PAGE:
All this has added to the tensions over the eastward expansion of NATO toward Russia’s borders and the present-day geopolitical contestation unfolding between the US, European Union and NATO on one side and Russia on the other side over the post-Soviet republics along Russia’s western borders and the Black Sea and the Caucasus. Russia has been seeking a modus vivendi between the European Union and the Eurasian Economic Union and at one point advanced the concept of a united Europe from the Atlantic to the Pacific, but Merkel is not interested.
Meanwhile, the incipient signs of German militarism have appeared. In a stunning remark in May 2017, while on campaign trial for German elections, Merkel said that Europe can no longer “completely depend” on the US and UK following the election of President Trump and Brexit. “The times in which we could completely depend on others are on the way out. I’ve experienced that… We Europeans have to take our destiny into our own hands,” Merkel told a crowd at an election rally in Munich, southern Germany.
Partly, the remarks might have been “thanks to the beer, pretzels and Bavarian brass-band enlivening the crowd,” as a BBC commentator wryly noted on that balmy day in Munich, but what was striking was that Merkel’s words were uncharacteristically passionate and unusually forthright. The message resonated all across Europe and Russia: ‘By all means keep friendly relations with Trump’s America and Brexit Britain — but we can’t rely on them.’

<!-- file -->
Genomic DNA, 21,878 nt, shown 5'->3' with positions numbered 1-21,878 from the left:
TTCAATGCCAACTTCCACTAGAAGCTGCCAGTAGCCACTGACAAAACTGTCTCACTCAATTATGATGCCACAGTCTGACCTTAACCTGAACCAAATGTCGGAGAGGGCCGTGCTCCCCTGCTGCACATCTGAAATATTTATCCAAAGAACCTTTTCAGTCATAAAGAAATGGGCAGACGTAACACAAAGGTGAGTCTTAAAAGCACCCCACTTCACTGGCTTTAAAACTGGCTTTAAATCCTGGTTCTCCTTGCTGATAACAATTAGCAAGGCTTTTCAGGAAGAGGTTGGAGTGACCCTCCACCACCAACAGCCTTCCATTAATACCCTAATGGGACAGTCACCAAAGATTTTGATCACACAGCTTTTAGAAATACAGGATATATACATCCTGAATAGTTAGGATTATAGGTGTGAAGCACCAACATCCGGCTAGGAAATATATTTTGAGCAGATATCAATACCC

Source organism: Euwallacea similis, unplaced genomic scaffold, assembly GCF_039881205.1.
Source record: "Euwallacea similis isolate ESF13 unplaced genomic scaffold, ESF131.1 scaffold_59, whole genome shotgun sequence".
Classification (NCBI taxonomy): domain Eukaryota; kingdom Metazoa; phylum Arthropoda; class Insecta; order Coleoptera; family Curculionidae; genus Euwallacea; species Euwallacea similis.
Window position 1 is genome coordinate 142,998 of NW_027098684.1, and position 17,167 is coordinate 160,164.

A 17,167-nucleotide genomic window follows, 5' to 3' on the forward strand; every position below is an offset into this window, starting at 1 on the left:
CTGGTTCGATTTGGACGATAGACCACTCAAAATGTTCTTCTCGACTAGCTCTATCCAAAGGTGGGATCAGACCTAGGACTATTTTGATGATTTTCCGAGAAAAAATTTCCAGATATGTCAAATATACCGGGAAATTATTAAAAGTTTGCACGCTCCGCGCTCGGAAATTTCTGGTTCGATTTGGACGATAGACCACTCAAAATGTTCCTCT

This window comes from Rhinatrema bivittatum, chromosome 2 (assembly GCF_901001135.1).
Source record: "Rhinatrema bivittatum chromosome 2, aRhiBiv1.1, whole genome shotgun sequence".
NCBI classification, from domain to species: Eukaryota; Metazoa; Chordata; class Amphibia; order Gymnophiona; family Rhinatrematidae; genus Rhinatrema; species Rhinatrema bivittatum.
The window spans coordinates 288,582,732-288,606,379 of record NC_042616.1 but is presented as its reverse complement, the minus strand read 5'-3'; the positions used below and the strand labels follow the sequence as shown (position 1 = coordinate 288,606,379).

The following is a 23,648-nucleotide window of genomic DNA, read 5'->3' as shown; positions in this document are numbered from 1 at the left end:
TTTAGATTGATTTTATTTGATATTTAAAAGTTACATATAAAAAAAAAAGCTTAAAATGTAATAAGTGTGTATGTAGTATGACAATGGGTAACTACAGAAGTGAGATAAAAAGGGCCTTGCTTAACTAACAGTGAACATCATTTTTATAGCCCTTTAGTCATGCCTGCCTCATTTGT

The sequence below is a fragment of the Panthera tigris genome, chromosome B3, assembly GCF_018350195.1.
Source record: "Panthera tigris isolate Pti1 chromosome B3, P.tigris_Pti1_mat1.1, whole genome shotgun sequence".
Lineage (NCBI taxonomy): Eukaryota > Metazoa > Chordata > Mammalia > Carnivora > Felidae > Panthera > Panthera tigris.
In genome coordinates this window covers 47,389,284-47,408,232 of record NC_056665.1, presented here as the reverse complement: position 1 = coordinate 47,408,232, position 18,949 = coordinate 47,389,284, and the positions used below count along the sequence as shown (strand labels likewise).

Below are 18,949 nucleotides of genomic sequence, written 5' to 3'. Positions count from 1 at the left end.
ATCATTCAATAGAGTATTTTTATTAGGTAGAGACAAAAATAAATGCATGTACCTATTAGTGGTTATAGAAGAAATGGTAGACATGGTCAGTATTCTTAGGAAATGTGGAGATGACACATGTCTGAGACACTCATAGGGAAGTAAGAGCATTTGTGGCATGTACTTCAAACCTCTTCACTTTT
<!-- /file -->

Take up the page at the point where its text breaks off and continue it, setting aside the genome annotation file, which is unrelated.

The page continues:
This led to some speculation that Germany under Merkel was drifting away from the US. Although, in reality, it was more a matter of the testy relationship between Merkel and President Trump and not at all about her own imminent transformation as a German Gaullist, so to speak. The speculation, in fact, has since died down as quickly as it had surfaced. The fact of the matter is Merkel’s generation of German politicians are staunchly “Atlanticist” — as she herself is — who place primacy on “shared liberal values” in the overarching German-American relationship (bypassing Trump) and see it as at the very core of the trans-Atlantic alliance. Thus, they are committed to building a stronger European pillar of NATO. This is twice removed from French President Emmanuel Macron’s conception of an independent European force.